In NSW your Private Native Forest (PNF) Plan permits hazard reduction activities including fire management, pending approval from the local Rural Fire Service. Landholders with a PNF plan in place can clear native vegetation and trees, considered reasonably necessary to remove or reduce imminent risk to person(s) or property.

The PNF plan allows landowners to manage groundcover and understory plants to encourage forest regeneration, but not for permanent removal. There are clear rules set out for the protection of habitat and biodiversity, with a focus on regrowth and regeneration of private native forest. (Local Land Services NSW). 

A picture containing tree, outdoor, ground, person

Reduce bushfire risk with a controlled light-burn.
Active forest management guidance to prevent bushfire risk and promote forest health

Six things to consider when planning a light burn on your rural property

  1. Fire Permits: You will need a fire permit. Always liaise with the local rural fire service and refer to your Private Native Forestry Plan for guidance.
  1. Fire breaks: Establishing and maintaining clear fire breaks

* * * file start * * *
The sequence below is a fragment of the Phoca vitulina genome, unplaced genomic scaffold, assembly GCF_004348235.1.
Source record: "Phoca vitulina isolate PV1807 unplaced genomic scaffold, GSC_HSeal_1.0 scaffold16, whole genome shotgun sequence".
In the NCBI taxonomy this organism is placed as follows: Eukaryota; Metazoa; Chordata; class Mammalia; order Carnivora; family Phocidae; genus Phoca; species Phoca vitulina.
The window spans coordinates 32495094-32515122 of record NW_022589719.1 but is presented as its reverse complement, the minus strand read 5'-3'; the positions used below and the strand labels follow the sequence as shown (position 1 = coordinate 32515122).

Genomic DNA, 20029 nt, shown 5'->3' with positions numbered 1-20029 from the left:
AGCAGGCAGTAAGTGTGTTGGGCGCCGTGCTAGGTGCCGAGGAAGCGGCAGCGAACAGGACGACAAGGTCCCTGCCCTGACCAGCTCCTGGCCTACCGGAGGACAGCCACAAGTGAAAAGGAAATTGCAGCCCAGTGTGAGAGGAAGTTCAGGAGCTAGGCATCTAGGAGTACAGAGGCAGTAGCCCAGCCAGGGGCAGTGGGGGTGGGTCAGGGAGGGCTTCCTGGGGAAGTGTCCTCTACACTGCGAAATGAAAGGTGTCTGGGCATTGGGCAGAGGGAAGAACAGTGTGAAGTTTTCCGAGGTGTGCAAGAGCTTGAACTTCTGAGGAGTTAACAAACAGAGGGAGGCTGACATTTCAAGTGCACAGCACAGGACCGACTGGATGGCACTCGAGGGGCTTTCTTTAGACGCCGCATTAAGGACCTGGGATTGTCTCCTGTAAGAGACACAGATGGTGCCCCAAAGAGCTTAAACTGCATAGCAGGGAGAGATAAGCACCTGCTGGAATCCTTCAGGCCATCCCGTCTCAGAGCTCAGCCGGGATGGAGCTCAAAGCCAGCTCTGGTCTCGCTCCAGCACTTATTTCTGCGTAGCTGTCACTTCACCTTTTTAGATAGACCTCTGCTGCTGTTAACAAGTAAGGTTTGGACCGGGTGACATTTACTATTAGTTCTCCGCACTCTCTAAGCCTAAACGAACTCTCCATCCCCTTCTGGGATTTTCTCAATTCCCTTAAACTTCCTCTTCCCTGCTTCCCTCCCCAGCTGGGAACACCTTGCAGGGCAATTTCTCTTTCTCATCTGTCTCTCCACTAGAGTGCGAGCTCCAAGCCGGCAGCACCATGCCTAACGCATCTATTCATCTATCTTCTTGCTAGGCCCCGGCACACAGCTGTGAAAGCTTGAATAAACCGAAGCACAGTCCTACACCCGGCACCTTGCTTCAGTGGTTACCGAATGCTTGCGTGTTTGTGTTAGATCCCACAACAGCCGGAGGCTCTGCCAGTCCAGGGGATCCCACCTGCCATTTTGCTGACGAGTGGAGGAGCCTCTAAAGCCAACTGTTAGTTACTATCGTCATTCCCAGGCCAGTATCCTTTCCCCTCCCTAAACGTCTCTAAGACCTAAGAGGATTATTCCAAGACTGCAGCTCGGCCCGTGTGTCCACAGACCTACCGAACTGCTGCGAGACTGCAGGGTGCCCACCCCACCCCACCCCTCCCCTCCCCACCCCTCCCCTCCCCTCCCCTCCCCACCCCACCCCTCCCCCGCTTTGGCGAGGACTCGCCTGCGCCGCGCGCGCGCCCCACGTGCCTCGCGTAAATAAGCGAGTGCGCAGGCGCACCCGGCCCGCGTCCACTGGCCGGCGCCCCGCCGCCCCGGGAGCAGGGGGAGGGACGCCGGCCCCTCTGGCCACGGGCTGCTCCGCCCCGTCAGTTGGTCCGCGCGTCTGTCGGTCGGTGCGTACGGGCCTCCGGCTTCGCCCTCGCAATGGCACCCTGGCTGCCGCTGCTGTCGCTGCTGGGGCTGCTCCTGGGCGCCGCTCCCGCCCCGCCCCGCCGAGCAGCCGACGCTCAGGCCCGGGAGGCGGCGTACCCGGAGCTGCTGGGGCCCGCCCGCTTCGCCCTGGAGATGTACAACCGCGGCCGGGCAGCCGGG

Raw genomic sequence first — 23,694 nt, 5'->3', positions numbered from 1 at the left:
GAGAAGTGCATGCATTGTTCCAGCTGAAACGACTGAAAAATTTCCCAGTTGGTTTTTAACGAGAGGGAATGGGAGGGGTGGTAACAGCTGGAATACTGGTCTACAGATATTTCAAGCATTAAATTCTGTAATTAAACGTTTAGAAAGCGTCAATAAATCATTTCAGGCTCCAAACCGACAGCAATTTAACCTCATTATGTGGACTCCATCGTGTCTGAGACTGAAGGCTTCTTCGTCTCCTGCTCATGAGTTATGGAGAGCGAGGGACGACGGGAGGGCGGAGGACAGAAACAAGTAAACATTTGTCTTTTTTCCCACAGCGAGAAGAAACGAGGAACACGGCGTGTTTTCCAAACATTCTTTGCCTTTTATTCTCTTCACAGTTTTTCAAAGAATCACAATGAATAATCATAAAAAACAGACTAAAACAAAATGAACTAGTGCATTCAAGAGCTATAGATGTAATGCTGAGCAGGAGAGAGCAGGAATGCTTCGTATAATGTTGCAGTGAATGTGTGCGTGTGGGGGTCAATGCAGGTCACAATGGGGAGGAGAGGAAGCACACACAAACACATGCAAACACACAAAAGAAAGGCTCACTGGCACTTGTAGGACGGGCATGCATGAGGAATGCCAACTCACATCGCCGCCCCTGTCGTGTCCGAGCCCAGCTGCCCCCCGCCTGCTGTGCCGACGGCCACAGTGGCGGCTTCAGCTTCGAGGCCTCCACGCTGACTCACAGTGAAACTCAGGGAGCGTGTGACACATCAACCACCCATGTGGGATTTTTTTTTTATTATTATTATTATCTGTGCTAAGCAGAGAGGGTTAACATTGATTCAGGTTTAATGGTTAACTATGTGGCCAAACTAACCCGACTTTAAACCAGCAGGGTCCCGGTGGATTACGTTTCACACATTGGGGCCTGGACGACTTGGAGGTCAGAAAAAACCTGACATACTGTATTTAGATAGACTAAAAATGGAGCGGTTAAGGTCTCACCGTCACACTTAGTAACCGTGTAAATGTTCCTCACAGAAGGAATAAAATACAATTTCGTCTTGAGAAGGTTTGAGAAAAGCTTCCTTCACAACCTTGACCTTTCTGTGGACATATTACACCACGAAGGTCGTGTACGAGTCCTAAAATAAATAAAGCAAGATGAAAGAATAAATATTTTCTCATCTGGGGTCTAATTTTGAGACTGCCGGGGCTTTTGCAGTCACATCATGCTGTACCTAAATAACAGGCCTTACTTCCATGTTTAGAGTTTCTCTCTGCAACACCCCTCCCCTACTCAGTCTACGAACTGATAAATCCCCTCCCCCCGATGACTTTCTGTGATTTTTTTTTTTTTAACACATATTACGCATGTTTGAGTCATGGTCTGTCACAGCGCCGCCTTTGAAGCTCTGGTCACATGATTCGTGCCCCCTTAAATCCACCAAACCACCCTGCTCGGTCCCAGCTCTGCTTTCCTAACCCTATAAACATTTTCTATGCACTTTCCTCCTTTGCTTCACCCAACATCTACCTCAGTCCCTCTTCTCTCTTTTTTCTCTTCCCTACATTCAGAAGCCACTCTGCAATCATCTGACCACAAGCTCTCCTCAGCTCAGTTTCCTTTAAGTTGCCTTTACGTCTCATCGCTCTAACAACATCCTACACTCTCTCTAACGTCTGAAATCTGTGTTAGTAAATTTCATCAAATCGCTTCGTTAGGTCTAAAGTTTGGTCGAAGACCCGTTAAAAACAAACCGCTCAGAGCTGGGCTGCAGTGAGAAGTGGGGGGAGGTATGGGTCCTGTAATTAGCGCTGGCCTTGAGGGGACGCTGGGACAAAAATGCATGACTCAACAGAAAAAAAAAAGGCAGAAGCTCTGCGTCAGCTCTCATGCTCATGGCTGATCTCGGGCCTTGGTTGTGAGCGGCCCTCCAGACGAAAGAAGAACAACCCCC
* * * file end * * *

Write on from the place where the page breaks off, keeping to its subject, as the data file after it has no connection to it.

1. Fuel levels: Estimate fuel volume and condition.
  1. Fire Danger: Calculate Fire Danger Index to predict probable flame height and fire intensity. Consideration of the average slope in block which will affect the rapidity of fire spread.
  1. Fire management equipment: Check all required equipment is on hand including mobile fire tank, hoses, chainsaws etc…
  1. Fire operation plan: Including roles and responsibilities, ignition plans, communications, and emergency response.

Sharing a boundary with State Forest

The Rural Fire Service defines Asset Protection Zones (APZ), designed to support landowners in assigning a dedicated zone between the asset (property) and the bushfire risk (shared boundary with State Forest for example). There may be additional permits required to put an APZ in place. The use of hazard reduction burns are the landowner’s responsibility to control and may be liable for any damages that occurred as a result of fire escaping your boundary. 

A picture containing grass, outdoor

Controlled light-burn on you private rural property.
Light hazard reduction burning for NSW + QLD rural landowners

Useful Guides to Hazard Reduction Burns

For rural landowners in NSW, the Local Land Services have put together a Guide to Managing Private Native Forestry and Bushfire.

For landowners in Queensland, the Private Forestry Service Queensland have a similar guide focused specifically on Eucalypt Forests; Guide to Fire Management and Eucalypts.

We work with many rural landholders with shared boundaries with state forest. If you would like to find out more about how we sustainably manage private native forest across the NSW North Coast and SE QLD get in touch with us today. We offer free, no-obligation assessments of your private native forest to assess suitability for sustainable management.

Read more about the different methods of controlled burns as a tool to support sustainable forest regeneration in our Cultural Burns and Sustainability blog.